Ironically it was working directly with some of the giants of the industry (Ed Horton, Lyle Finn, Jim Maher and R.J. Brown) that the seed of my current endeavor was planted. I noted one common trait that separated these men from all the other highly skilled engineers; a true passion for their profession. Soon after, I realized that I did not share their passion.
Following this revelation I set out to determine what my passion was. For two years I worked on this problem. In true engineer fashion I was quite methodical, at one point creating an array of 16 career possibilities versus 22 desires each career might meet. I also wanted to avoid the "grass is always greener" phenomenon and so I not only thought about what careers I might be passionate about but what I could change about my engineering job to make it more interesting.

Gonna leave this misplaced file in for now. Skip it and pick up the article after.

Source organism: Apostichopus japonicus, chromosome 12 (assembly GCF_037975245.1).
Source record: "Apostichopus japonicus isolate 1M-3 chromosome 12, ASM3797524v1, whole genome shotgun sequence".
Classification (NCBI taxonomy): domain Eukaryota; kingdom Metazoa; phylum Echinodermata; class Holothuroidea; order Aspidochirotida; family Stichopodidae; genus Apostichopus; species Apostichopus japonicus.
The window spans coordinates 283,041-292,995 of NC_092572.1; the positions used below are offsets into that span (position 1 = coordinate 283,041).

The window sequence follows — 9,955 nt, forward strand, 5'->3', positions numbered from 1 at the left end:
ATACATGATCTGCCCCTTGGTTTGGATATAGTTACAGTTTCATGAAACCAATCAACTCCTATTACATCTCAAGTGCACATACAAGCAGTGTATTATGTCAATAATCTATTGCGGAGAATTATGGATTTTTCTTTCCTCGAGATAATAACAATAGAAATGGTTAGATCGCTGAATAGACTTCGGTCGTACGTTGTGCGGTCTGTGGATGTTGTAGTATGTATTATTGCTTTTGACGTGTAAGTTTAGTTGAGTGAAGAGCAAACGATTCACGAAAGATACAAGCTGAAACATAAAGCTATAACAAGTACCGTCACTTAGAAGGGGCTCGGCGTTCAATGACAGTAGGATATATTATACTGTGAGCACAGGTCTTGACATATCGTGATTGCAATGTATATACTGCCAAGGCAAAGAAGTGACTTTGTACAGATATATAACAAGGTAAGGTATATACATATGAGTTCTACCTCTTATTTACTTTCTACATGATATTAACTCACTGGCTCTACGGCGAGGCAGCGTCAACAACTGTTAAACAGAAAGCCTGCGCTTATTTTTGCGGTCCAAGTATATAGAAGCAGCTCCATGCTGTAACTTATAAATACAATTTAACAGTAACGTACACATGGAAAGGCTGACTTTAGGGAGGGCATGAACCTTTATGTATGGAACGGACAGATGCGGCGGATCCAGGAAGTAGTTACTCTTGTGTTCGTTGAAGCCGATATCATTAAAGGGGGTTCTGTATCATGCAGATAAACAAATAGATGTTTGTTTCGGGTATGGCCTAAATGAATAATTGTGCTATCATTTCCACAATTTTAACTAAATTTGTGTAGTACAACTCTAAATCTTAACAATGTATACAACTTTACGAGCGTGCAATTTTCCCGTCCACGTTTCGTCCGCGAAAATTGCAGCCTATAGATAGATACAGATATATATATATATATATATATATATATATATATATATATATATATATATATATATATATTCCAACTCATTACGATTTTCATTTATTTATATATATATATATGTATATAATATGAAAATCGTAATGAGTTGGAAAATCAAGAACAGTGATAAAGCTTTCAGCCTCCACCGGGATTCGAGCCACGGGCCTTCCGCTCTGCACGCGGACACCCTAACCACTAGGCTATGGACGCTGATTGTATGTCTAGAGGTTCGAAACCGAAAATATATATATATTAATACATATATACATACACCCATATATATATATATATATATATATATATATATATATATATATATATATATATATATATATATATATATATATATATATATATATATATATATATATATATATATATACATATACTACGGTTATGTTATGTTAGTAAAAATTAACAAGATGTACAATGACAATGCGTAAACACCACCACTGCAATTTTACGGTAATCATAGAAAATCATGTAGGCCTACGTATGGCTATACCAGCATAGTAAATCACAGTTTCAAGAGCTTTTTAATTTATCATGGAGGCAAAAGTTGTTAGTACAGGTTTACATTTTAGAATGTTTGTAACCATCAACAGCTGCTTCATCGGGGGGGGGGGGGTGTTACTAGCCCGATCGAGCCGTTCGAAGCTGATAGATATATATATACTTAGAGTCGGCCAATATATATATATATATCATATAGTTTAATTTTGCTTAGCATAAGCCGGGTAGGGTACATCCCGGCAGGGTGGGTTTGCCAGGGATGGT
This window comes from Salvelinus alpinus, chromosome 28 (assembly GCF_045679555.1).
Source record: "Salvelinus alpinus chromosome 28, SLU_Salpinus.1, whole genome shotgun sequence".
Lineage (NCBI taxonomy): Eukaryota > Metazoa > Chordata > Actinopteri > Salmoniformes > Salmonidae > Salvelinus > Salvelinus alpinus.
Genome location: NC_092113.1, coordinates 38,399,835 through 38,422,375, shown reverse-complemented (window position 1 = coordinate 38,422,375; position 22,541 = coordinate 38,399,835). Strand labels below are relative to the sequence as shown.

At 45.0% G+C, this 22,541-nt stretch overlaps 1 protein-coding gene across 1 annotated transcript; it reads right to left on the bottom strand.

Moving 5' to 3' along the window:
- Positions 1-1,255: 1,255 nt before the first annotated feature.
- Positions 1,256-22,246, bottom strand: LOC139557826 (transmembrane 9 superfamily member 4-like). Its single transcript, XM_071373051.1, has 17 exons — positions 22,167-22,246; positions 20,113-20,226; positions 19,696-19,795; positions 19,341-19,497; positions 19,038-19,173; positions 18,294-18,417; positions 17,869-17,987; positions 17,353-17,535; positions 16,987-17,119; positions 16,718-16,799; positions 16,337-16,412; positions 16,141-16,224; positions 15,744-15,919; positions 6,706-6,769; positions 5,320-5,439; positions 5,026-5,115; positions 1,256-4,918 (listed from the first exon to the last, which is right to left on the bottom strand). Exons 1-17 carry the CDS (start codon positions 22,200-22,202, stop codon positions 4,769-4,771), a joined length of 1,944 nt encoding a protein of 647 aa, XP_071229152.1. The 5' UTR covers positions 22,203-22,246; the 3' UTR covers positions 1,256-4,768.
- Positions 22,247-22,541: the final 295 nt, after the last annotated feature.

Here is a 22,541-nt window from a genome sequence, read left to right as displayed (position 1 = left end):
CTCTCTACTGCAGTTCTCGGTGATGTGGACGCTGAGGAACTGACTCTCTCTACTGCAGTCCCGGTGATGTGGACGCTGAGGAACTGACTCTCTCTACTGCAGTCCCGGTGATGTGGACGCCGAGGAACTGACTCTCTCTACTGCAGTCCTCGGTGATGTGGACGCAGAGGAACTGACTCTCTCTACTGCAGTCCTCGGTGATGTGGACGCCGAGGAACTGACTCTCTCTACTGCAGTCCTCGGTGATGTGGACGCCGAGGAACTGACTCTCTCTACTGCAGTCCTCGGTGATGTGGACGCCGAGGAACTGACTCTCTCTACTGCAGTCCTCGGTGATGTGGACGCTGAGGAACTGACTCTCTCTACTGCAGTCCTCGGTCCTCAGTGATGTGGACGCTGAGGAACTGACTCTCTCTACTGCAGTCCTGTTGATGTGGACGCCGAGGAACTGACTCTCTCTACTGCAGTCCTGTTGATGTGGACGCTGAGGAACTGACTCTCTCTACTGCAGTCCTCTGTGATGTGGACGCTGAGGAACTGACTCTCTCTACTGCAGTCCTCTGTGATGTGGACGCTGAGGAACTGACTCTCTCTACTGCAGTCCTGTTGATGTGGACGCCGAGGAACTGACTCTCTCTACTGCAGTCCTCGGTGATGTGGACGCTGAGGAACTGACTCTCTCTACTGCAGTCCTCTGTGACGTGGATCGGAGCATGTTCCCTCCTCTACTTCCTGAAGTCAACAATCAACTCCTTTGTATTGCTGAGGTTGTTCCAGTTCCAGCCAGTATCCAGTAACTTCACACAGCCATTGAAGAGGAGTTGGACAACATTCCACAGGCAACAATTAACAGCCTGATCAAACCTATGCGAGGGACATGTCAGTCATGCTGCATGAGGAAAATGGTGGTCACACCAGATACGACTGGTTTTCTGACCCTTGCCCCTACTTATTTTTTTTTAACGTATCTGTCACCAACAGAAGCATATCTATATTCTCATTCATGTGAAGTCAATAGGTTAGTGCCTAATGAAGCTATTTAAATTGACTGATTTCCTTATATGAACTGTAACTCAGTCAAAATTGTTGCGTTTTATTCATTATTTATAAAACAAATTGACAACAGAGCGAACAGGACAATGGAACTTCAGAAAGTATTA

A large part of the reason it took so long to change fields is that I was doing quite well at Technip. I had won company awards, was managing a team of engineers on a project, and had been offered a nice position in the R&D department. I still remember when I told my department manager my plans to leave the field. He flat out told me I was crazy. I also couldn't flippantly change fields because it meant a huge change for my wife Kerri who was also an engineer at Technip. She was arguably doing even better than me and seemed destined for upper level management. I actually gave her the "go no-go" decision on making the change, so without her support I wouldn't be a physicist today.